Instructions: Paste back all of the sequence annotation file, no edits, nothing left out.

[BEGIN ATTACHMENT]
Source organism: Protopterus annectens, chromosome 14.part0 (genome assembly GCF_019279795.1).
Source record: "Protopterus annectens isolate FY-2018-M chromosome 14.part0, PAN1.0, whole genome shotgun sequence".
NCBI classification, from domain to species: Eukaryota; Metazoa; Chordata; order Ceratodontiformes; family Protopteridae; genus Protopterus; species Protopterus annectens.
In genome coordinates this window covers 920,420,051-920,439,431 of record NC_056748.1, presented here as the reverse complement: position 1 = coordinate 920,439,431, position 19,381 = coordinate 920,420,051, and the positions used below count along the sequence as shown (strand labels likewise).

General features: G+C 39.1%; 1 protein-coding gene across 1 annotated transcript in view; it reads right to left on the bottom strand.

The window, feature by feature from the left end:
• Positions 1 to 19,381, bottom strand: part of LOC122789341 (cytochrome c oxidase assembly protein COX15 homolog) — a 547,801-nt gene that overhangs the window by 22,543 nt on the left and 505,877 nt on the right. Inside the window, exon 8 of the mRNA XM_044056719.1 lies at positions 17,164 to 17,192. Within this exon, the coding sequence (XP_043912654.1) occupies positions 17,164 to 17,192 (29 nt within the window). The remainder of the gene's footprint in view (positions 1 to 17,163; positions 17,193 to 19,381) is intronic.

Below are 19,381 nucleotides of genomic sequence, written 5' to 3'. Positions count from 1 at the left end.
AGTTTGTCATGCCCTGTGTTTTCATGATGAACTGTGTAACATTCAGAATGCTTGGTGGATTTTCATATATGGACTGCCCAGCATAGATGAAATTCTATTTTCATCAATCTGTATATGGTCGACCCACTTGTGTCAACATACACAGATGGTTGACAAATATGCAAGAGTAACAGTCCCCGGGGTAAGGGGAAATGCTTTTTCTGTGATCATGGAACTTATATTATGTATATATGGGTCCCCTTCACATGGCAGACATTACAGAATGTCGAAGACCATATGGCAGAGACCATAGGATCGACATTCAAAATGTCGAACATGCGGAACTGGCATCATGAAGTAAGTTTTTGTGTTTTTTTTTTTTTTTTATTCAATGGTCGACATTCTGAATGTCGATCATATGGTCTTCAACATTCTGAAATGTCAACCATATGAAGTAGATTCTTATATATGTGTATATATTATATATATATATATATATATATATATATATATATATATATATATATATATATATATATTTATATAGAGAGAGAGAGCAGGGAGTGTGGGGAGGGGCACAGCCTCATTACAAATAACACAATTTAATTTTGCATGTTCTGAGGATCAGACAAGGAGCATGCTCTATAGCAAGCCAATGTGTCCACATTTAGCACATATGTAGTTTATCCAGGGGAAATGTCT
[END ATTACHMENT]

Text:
Source organism: Protopterus annectens, chromosome 14.part0 (genome assembly GCF_019279795.1).
Source record: "Protopterus annectens isolate FY-2018-M chromosome 14.part0, PAN1.0, whole genome shotgun sequence".
NCBI classification, from domain to species: Eukaryota; Metazoa; Chordata; order Ceratodontiformes; family Protopteridae; genus Protopterus; species Protopterus annectens.
In genome coordinates this window covers 920,420,051-920,439,431 of record NC_056748.1, presented here as the reverse complement: position 1 = coordinate 920,439,431, position 19,381 = coordinate 920,420,051, and the positions used below count along the sequence as shown (strand labels likewise).

General features: G+C 39.1%; 1 protein-coding gene across 1 annotated transcript in view; it reads right to left on the bottom strand.

The window, feature by feature from the left end:
• Positions 1 to 19,381, bottom strand: part of LOC122789341 (cytochrome c oxidase assembly protein COX15 homolog) — a 547,801-nt gene that overhangs the window by 22,543 nt on the left and 505,877 nt on the right. Inside the window, exon 8 of the mRNA XM_044056719.1 lies at positions 17,164 to 17,192. Within this exon, the coding sequence (XP_043912654.1) occupies positions 17,164 to 17,192 (29 nt within the window). The remainder of the gene's footprint in view (positions 1 to 17,163; positions 17,193 to 19,381) is intronic.

Below are 19,381 nucleotides of genomic sequence, written 5' to 3'. Positions count from 1 at the left end.
AGTTTGTCATGCCCTGTGTTTTCATGATGAACTGTGTAACATTCAGAATGCTTGGTGGATTTTCATATATGGACTGCCCAGCATAGATGAAATTCTATTTTCATCAATCTGTATATGGTCGACCCACTTGTGTCAACATACACAGATGGTTGACAAATATGCAAGAGTAACAGTCCCCGGGGTAAGGGGAAATGCTTTTTCTGTGATCATGGAACTTATATTATGTATATATGGGTCCCCTTCACATGGCAGACATTACAGAATGTCGAAGACCATATGGCAGAGACCATAGGATCGACATTCAAAATGTCGAACATGCGGAACTGGCATCATGAAGTAAGTTTTTGTGTTTTTTTTTTTTTTTTATTCAATGGTCGACATTCTGAATGTCGATCATATGGTCTTCAACATTCTGAAATGTCAACCATATGAAGTAGATTCTTATATATGTGTATATATTATATATATATATATATATATATATATATATATATATATATATATATATATATATATATTTATATAGAGAGAGAGAGCAGGGAGTGTGGGGAGGGGCACAGCCTCATTACAAATAACACAATTTAATTTTGCATGTTCTGAGGATCAGACAAGGAGCATGCTCTATAGCAAGCCAATGTGTCCACATTTAGCACATATGTAGTTTATCCAGGGGAAATGTCT